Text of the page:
BTW, wasn't it Tolkien's idea, that anybody could've expanded on Middle-Earth because it was meant as a mythology and meant to be added to as a mythology, like mythologies are? So that's pretty much carte blanche for fan fiction writers from the author himself. Everything is canon! Perhaps on middle-earth, Harad went through the industrial revolution first? Perhaps the labor movement was started in the bowels of lonely mountain? Perhaps a painless amputation implementation was first put to use as a means of capital punishment to end Elessar's despotic reign by the angry mobs of Minas Tirith up there on that ledge thingie which was in the movie at least.
On Moorcock's criticism, I think it shows very clearly their different personalities, motivations as writers and backgrounds as well. Tolkien was an academic who lived in Oxford and clearly was not very interested in politics and if he was he does not feel like a very progressive or a leftist thinking man in his sentimental conservativeness. And I think the point of his objections against finding allegories to real life in LOTR is that he never intended it to have a clear political message. For a writer like Moorcock this itself is a bourgeois failing, since a writer who does not take politics into the writing contributes either nothing to the discussion or strengthens the grip of the ancien regime. Since politics isn't something you can ever ignore in texts or anywhere.
@Arthur: as I said, it's been a long time and I'm not a Tolkienist. So I'm not in a position to respond to that. Broadly speaking though, I just don't think Tolkien was interested in questioning these values or showing the benefits of multiculturalism. That's not what (as far as I understand) he was doing. It's not supposed to be a plausible fantastical world, it's not an exploration of Hobbitness and its relation to the world, it's a deliberately-written epic English mythology slash linguistic toybox. Though whether it's any good or interesting or valuable or has artistic merit is a separate issue.
Funny thing is, I actually like Tolkien's source material--translated Old English texts, the Eddas, The Siege of Jerusalem, throw 'em at me. Side effect is that much of Tolkien now reads like watered-down copypasta sanitized by Catholic prudery (yes, even the supposedly more grimdark stuff like Turin Turambar).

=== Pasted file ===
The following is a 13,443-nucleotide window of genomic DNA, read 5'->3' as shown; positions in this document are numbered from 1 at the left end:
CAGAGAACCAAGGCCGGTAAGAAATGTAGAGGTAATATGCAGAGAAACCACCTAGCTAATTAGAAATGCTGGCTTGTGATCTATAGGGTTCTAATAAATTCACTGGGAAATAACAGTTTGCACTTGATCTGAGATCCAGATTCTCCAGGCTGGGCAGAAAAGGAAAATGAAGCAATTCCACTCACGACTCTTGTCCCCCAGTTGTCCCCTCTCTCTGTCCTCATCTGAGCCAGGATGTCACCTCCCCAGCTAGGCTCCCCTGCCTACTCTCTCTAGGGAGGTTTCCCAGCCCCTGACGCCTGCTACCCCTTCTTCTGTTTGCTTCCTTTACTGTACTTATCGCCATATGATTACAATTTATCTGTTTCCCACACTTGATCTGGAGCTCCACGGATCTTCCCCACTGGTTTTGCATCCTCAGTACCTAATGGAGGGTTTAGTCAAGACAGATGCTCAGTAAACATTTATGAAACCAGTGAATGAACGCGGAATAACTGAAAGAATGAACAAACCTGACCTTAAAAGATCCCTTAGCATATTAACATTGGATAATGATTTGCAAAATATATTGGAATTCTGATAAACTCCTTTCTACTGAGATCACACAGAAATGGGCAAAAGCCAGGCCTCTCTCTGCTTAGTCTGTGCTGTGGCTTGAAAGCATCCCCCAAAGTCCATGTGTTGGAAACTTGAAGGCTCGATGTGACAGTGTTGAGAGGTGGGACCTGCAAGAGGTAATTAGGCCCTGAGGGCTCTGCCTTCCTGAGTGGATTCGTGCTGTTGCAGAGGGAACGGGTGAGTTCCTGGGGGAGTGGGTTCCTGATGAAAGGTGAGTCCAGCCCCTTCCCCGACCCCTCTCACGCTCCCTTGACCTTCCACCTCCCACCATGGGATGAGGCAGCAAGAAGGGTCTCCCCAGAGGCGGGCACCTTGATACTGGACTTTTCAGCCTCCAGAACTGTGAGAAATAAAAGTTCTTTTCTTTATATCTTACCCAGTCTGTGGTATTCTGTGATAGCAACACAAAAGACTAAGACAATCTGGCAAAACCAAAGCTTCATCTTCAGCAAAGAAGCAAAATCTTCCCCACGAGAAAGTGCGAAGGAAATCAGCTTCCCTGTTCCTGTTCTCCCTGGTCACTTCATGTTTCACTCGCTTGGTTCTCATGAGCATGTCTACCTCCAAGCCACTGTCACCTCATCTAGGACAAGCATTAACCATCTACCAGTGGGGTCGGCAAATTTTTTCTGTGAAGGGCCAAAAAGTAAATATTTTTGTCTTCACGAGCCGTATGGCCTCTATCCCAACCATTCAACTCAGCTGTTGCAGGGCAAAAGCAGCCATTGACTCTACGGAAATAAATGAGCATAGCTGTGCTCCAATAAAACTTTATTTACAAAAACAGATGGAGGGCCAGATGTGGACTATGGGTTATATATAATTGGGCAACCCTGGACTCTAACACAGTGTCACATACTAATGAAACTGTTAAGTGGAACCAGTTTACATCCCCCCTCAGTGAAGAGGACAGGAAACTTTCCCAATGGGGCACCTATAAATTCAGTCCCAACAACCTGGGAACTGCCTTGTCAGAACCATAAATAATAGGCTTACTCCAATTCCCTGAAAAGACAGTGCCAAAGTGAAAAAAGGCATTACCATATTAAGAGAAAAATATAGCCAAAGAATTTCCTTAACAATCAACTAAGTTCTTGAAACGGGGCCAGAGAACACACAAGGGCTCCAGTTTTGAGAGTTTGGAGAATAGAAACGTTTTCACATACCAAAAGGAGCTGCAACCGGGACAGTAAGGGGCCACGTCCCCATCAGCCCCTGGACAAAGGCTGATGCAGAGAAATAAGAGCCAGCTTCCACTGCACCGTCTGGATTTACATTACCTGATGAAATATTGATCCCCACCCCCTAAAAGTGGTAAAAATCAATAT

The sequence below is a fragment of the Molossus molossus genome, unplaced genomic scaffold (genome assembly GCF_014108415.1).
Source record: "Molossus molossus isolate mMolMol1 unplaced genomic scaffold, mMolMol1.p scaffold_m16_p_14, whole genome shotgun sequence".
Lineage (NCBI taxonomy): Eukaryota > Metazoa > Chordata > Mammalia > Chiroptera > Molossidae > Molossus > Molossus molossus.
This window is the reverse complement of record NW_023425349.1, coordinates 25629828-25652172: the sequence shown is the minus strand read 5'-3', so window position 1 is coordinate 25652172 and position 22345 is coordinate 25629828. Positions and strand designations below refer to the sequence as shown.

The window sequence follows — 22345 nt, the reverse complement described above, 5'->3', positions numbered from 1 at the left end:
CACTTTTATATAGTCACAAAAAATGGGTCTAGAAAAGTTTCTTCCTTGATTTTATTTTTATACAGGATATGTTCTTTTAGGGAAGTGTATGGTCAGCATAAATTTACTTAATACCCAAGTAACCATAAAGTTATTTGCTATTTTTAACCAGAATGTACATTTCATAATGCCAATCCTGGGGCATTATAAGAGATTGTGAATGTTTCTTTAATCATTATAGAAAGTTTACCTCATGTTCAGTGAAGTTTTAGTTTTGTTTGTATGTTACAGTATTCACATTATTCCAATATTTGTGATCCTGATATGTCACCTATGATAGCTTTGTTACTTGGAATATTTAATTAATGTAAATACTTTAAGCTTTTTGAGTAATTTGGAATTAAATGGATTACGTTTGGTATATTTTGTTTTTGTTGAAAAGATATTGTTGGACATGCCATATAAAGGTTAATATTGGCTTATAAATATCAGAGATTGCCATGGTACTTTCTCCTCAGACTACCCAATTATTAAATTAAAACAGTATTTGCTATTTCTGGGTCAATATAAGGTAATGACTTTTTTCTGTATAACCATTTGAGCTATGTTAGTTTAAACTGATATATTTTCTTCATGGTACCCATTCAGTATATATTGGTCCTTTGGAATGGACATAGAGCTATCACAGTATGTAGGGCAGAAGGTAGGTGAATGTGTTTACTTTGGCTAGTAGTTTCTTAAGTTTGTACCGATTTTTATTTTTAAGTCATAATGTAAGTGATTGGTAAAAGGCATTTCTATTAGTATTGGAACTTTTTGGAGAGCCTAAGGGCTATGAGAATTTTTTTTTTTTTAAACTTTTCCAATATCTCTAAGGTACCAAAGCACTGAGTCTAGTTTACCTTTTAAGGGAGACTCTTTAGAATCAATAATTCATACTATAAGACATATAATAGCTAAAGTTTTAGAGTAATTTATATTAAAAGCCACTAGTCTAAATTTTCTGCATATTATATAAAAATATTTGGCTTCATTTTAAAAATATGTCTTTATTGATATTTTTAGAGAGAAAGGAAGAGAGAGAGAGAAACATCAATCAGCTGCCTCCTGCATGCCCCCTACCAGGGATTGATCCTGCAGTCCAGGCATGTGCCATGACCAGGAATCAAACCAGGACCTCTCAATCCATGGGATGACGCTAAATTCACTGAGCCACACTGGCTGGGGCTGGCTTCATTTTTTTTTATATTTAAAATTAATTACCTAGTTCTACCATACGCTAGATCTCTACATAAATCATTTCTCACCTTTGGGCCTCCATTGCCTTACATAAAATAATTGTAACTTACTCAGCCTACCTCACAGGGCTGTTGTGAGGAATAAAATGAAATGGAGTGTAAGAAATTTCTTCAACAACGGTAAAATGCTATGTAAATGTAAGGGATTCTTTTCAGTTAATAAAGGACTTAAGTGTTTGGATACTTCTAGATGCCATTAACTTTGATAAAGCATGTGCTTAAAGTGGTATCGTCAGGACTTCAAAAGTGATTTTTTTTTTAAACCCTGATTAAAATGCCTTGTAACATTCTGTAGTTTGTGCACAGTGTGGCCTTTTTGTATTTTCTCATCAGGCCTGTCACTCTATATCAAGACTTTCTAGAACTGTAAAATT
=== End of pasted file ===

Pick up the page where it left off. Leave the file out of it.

@Arthur: a huge interdependent set of communities (over which Aragorn now presides)
It tickles my funny bone that nobody at all objects to this, but hey, Aragorn descends from the superior
@Janne: You mentioned earlier Tolkien's earnestness as an annoyance. For me I think the earnestness is few of the saving graces of the book, if we consider the dissection of Tolkien's text which has been achieved so easily here in a matter of paragraphs and is also fun to do and read.
The thing, though, is that knowing that means knowing Tolkien took all this deathly seriously (apart from The Hobbit, perhaps) and then I just start smirking a little bit because, come the fuck on. Earnestness is the death, I feel, of self-awareness. Even Moorcock has Elric made fun of at the End of Time.
@Shimmin: Also in fairness, the industrialisation is (as I recall) depicted as genuinely bad, with loads of destruction and pollution, and apparently entirely aimed towards destruction and war, so it's not just condemned out of hand.
Sure, but that's the aspect Tolkien chose to tackle. The idea of social mobility as aided by industrialization doesn't come up, because that's anathema to Tolkien's good-old-day vision of feudalism and absolute monarchy as the finest thing ever.
Essentially, the problem with the Shire (as Moorcock points out) is that Tolkien never questions the place's values; the only thing the Shire needs to do, in Tolkien's mind, is just get a bit more militant about protecting them. Once Saruman and his lot are kicked out our heroes, despite having travelled the world and seen all that other cultures can offer and realised they are but a part of a huge interdependent set of communities (over which Aragorn now presides) set about making sure things stay exactly as they were. Sam, Frodo and the rest might have grown and become more well-rounded Hobbits thanks to their travels, but all that does in the long run is make them even more paternalistic when it comes to shepherding the rest of Hobbit society.